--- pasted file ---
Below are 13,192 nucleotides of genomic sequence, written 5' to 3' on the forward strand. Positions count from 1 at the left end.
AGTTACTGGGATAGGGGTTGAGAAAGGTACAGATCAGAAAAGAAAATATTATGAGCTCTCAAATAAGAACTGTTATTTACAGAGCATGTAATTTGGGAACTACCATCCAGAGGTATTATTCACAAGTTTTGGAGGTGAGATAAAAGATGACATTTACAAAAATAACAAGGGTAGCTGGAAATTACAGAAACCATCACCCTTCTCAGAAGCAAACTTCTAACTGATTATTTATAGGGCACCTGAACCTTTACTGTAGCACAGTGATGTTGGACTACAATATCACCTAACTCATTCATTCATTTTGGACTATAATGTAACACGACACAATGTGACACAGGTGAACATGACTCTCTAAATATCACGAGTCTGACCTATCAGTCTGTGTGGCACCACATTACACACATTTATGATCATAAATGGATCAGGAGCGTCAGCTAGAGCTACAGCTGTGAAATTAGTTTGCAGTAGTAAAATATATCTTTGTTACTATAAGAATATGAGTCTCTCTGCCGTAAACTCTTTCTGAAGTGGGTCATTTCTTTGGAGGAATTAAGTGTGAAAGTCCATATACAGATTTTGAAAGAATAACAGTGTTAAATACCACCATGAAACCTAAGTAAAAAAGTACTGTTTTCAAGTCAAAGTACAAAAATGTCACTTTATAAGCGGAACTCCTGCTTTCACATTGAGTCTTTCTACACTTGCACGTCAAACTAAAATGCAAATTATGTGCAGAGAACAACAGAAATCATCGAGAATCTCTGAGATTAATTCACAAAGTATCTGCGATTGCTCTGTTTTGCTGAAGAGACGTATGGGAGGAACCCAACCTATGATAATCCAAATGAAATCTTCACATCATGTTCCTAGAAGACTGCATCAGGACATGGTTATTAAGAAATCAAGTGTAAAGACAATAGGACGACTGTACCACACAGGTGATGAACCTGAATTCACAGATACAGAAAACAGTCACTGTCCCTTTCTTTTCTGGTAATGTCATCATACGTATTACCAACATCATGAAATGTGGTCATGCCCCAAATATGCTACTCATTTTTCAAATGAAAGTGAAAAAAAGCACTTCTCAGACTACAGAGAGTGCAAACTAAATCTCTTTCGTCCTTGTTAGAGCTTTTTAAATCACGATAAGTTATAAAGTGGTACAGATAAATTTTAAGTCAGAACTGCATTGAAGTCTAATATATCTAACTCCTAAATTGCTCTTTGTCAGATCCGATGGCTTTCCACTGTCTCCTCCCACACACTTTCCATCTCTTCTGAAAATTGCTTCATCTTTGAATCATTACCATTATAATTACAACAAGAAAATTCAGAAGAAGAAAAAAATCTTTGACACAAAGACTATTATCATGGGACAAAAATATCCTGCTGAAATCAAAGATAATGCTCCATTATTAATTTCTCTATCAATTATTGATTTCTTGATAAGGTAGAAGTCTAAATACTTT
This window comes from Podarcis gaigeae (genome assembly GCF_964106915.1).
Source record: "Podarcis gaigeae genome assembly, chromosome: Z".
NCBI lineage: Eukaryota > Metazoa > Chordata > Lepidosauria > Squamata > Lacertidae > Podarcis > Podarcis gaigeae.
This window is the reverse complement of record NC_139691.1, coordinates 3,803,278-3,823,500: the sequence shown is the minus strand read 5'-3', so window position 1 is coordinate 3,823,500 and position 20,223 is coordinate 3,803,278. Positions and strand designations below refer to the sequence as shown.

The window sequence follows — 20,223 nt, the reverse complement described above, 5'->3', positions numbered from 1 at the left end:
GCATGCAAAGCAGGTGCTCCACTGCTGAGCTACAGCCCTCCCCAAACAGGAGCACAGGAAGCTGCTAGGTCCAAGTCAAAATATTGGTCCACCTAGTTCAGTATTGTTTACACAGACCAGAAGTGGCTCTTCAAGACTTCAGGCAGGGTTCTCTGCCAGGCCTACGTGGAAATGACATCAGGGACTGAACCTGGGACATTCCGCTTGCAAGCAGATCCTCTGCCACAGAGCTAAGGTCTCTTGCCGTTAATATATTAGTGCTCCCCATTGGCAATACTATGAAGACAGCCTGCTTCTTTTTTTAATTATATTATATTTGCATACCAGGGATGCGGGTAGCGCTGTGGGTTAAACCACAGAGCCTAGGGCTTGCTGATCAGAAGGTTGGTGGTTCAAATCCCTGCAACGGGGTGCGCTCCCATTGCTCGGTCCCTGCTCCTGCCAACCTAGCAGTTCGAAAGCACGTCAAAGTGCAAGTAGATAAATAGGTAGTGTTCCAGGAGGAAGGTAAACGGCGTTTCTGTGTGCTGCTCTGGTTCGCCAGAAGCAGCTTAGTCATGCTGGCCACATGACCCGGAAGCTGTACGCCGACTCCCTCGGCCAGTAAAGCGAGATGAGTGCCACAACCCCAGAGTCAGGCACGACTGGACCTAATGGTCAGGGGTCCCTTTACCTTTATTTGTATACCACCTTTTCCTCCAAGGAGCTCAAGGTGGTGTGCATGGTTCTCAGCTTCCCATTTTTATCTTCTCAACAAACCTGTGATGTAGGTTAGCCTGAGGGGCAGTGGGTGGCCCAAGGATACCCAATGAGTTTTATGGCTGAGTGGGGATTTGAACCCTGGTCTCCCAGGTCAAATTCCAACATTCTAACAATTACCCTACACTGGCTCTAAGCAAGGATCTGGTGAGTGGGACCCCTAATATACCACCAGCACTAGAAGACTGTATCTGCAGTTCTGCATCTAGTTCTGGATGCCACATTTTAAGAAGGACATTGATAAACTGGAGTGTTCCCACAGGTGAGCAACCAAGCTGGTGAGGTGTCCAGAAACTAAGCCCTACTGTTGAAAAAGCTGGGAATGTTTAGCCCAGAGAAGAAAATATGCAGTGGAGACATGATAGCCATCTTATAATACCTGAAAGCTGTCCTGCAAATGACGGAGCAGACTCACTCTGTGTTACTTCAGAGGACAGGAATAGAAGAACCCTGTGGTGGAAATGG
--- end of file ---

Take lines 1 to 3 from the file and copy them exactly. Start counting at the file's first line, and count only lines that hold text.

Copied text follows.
Below are 13,192 nucleotides of genomic sequence, written 5' to 3' on the forward strand. Positions count from 1 at the left end.
AGTTACTGGGATAGGGGTTGAGAAAGGTACAGATCAGAAAAGAAAATATTATGAGCTCTCAAATAAGAACTGTTATTTACAGAGCATGTAATTTGGGAACTACCATCCAGAGGTATTATTCACAAGTTTTGGAGGTGAGATAAAAGATGACATTTACAAAAATAACAAGGGTAGCTGGAAATTACAGAAACCATCACCCTTCTCAGAAGCAAACTTCTAACTGATTATTTATAGGGCACCTGAACCTTTACTGTAGCACAGTGATGTTGGACTACAATATCACCTAACTCATTCATTCATTTTGGACTATAATGTAACACGACACAATGTGACACAGGTGAACATGACTCTCTAAATATCACGAGTCTGACCTATCAGTCTGTGTGGCACCACATTACACACATTTATGATCATAAATGGATCAGGAGCGTCAGCTAGAGCTACAGCTGTGAAATTAGTTTGCAGTAGTAAAATATATCTTTGTTACTATAAGAATATGAGTCTCTCTGCCGTAAACTCTTTCTGAAGTGGGTCATTTCTTTGGAGGAATTAAGTGTGAAAGTCCATATACAGATTTTGAAAGAATAACAGTGTTAAATACCACCATGAAACCTAAGTAAAAAAGTACTGTTTTCAAGTCAAAGTACAAAAATGTCACTTTATAAGCGGAACTCCTGCTTTCACATTGAGTCTTTCTACACTTGCACGTCAAACTAAAATGCAAATTATGTGCAGAGAACAACAGAAATCATCGAGAATCTCTGAGATTAATTCACAAAGTATCTGCGATTGCTCTGTTTTGCTGAAGAGACGTATGGGAGGAACCCAACCTATGATAATCCAAATGAAATCTTCACATCATGTTCCTAGAAGACTGCATCAGGACATGGTTATTAAGAAATCAAGTGTAAAGACAATAGGACGACTGTACCACACAGGTGATGAACCTGAATTCACAGATACAGAAAACAGTCACTGTCCCTTTCTTTTCTGGTAATGTCATCATACGTATTACCAACATCATGAAATGTGGTCATGCCCCAAATATGCTACTCATTTTTCAAATGAAAGTGAAAAAAAGCACTTCTCAGACTACAGAGAGTGCAAACTAAATCTCTTTCGTCCTTGTTAGAGCTTTTTAAATCACGATAAGTTATAAAGTGGTACAGATAAATTTTAAGTCAGAACTGCATTGAAGTCTAATATATCTAACTCCTAAATTGCTCTTTGTCAGATCCGATGGCTTTCCACTGTCTCCTCCCACACACTTTCCATCTCTTCTGAAAATTGCTTCATCTTTGAATCATTACCATTATAATTACAACAAGAAAATTCAGAAGAAGAAAAAAATCTTTGACACAAAGACTATTATCATGGGACAAAAATATCCTGCTGAAATCAAAGATAATGCTCCATTATTAATTTCTCTATCAATTATTGATTTCTTGATAAGGTAGAAGTCTAAATACTTT
This window comes from Podarcis gaigeae (genome assembly GCF_964106915.1).